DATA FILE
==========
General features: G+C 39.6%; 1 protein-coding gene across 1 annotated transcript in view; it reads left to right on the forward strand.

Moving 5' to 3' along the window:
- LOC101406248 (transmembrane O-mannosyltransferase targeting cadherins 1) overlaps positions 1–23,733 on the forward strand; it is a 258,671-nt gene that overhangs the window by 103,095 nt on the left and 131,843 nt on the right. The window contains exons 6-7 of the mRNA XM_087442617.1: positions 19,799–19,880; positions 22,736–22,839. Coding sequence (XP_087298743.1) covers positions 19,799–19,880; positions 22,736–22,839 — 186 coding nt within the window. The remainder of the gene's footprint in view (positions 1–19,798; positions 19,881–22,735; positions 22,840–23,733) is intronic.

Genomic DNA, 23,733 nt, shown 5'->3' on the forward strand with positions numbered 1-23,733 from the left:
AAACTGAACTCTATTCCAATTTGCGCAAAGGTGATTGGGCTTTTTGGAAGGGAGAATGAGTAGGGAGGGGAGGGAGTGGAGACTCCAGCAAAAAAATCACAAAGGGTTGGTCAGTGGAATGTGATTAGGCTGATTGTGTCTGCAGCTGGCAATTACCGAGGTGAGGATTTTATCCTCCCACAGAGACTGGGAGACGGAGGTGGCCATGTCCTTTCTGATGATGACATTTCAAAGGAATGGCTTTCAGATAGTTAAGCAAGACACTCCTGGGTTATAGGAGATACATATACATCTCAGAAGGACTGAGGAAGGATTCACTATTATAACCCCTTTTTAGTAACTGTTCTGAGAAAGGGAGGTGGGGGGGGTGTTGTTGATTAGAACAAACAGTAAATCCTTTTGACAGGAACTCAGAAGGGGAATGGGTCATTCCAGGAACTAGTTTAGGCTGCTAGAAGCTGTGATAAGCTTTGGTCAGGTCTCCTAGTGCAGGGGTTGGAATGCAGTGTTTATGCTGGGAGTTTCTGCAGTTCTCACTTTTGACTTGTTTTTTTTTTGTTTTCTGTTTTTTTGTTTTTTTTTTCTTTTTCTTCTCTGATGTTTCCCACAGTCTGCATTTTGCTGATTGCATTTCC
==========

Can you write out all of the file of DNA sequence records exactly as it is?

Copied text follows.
General features: G+C 39.6%; 1 protein-coding gene across 1 annotated transcript in view; it reads left to right on the forward strand.

Moving 5' to 3' along the window:
- LOC101406248 (transmembrane O-mannosyltransferase targeting cadherins 1) overlaps positions 1–23,733 on the forward strand; it is a 258,671-nt gene that overhangs the window by 103,095 nt on the left and 131,843 nt on the right. The window contains exons 6-7 of the mRNA XM_087442617.1: positions 19,799–19,880; positions 22,736–22,839. Coding sequence (XP_087298743.1) covers positions 19,799–19,880; positions 22,736–22,839 — 186 coding nt within the window. The remainder of the gene's footprint in view (positions 1–19,798; positions 19,881–22,735; positions 22,840–23,733) is intronic.

Genomic DNA, 23,733 nt, shown 5'->3' on the forward strand with positions numbered 1-23,733 from the left:
AAACTGAACTCTATTCCAATTTGCGCAAAGGTGATTGGGCTTTTTGGAAGGGAGAATGAGTAGGGAGGGGAGGGAGTGGAGACTCCAGCAAAAAAATCACAAAGGGTTGGTCAGTGGAATGTGATTAGGCTGATTGTGTCTGCAGCTGGCAATTACCGAGGTGAGGATTTTATCCTCCCACAGAGACTGGGAGACGGAGGTGGCCATGTCCTTTCTGATGATGACATTTCAAAGGAATGGCTTTCAGATAGTTAAGCAAGACACTCCTGGGTTATAGGAGATACATATACATCTCAGAAGGACTGAGGAAGGATTCACTATTATAACCCCTTTTTAGTAACTGTTCTGAGAAAGGGAGGTGGGGGGGGTGTTGTTGATTAGAACAAACAGTAAATCCTTTTGACAGGAACTCAGAAGGGGAATGGGTCATTCCAGGAACTAGTTTAGGCTGCTAGAAGCTGTGATAAGCTTTGGTCAGGTCTCCTAGTGCAGGGGTTGGAATGCAGTGTTTATGCTGGGAGTTTCTGCAGTTCTCACTTTTGACTTGTTTTTTTTTTGTTTTCTGTTTTTTTGTTTTTTTTTTCTTTTTCTTCTCTGATGTTTCCCACAGTCTGCATTTTGCTGATTGCATTTCC